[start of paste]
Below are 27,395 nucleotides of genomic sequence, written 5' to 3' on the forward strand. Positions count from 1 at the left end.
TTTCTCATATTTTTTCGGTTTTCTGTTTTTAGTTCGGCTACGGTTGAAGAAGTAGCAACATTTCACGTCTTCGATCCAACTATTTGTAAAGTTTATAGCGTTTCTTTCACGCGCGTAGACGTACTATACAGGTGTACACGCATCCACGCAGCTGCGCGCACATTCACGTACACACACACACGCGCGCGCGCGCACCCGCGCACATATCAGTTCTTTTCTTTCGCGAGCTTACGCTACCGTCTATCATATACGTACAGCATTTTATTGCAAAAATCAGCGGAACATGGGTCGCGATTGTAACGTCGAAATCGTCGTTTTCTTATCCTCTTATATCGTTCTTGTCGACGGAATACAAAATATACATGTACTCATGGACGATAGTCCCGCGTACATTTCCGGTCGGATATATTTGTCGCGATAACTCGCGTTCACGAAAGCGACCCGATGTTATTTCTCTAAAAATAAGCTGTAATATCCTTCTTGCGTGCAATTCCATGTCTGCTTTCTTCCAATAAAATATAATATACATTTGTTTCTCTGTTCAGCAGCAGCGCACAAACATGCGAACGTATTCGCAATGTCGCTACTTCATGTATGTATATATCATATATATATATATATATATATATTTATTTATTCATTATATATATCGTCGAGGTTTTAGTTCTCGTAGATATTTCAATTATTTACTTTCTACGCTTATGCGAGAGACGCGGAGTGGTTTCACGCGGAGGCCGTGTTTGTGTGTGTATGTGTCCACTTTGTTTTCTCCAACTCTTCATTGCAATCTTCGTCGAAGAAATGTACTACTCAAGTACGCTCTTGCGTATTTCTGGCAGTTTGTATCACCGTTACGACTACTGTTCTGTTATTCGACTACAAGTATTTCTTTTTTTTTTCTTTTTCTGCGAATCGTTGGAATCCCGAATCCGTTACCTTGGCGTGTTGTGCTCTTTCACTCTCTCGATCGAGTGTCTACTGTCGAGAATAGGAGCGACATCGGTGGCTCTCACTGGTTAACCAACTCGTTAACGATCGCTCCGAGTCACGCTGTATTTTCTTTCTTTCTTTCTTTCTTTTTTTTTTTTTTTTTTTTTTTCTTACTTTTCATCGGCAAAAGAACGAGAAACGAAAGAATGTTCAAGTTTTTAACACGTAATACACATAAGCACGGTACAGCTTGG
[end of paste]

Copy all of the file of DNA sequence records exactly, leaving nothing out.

Below are 27,395 nucleotides of genomic sequence, written 5' to 3' on the forward strand. Positions count from 1 at the left end.
TTTCTCATATTTTTTCGGTTTTCTGTTTTTAGTTCGGCTACGGTTGAAGAAGTAGCAACATTTCACGTCTTCGATCCAACTATTTGTAAAGTTTATAGCGTTTCTTTCACGCGCGTAGACGTACTATACAGGTGTACACGCATCCACGCAGCTGCGCGCACATTCACGTACACACACACACGCGCGCGCGCGCACCCGCGCACATATCAGTTCTTTTCTTTCGCGAGCTTACGCTACCGTCTATCATATACGTACAGCATTTTATTGCAAAAATCAGCGGAACATGGGTCGCGATTGTAACGTCGAAATCGTCGTTTTCTTATCCTCTTATATCGTTCTTGTCGACGGAATACAAAATATACATGTACTCATGGACGATAGTCCCGCGTACATTTCCGGTCGGATATATTTGTCGCGATAACTCGCGTTCACGAAAGCGACCCGATGTTATTTCTCTAAAAATAAGCTGTAATATCCTTCTTGCGTGCAATTCCATGTCTGCTTTCTTCCAATAAAATATAATATACATTTGTTTCTCTGTTCAGCAGCAGCGCACAAACATGCGAACGTATTCGCAATGTCGCTACTTCATGTATGTATATATCATATATATATATATATATATATATTTATTTATTCATTATATATATCGTCGAGGTTTTAGTTCTCGTAGATATTTCAATTATTTACTTTCTACGCTTATGCGAGAGACGCGGAGTGGTTTCACGCGGAGGCCGTGTTTGTGTGTGTATGTGTCCACTTTGTTTTCTCCAACTCTTCATTGCAATCTTCGTCGAAGAAATGTACTACTCAAGTACGCTCTTGCGTATTTCTGGCAGTTTGTATCACCGTTACGACTACTGTTCTGTTATTCGACTACAAGTATTTCTTTTTTTTTTCTTTTTCTGCGAATCGTTGGAATCCCGAATCCGTTACCTTGGCGTGTTGTGCTCTTTCACTCTCTCGATCGAGTGTCTACTGTCGAGAATAGGAGCGACATCGGTGGCTCTCACTGGTTAACCAACTCGTTAACGATCGCTCCGAGTCACGCTGTATTTTCTTTCTTTCTTTCTTTCTTTTTTTTTTTTTTTTTTTTTTTCTTACTTTTCATCGGCAAAAGAACGAGAAACGAAAGAATGTTCAAGTTTTTAACACGTAATACACATAAGCACGGTACAGCTTGG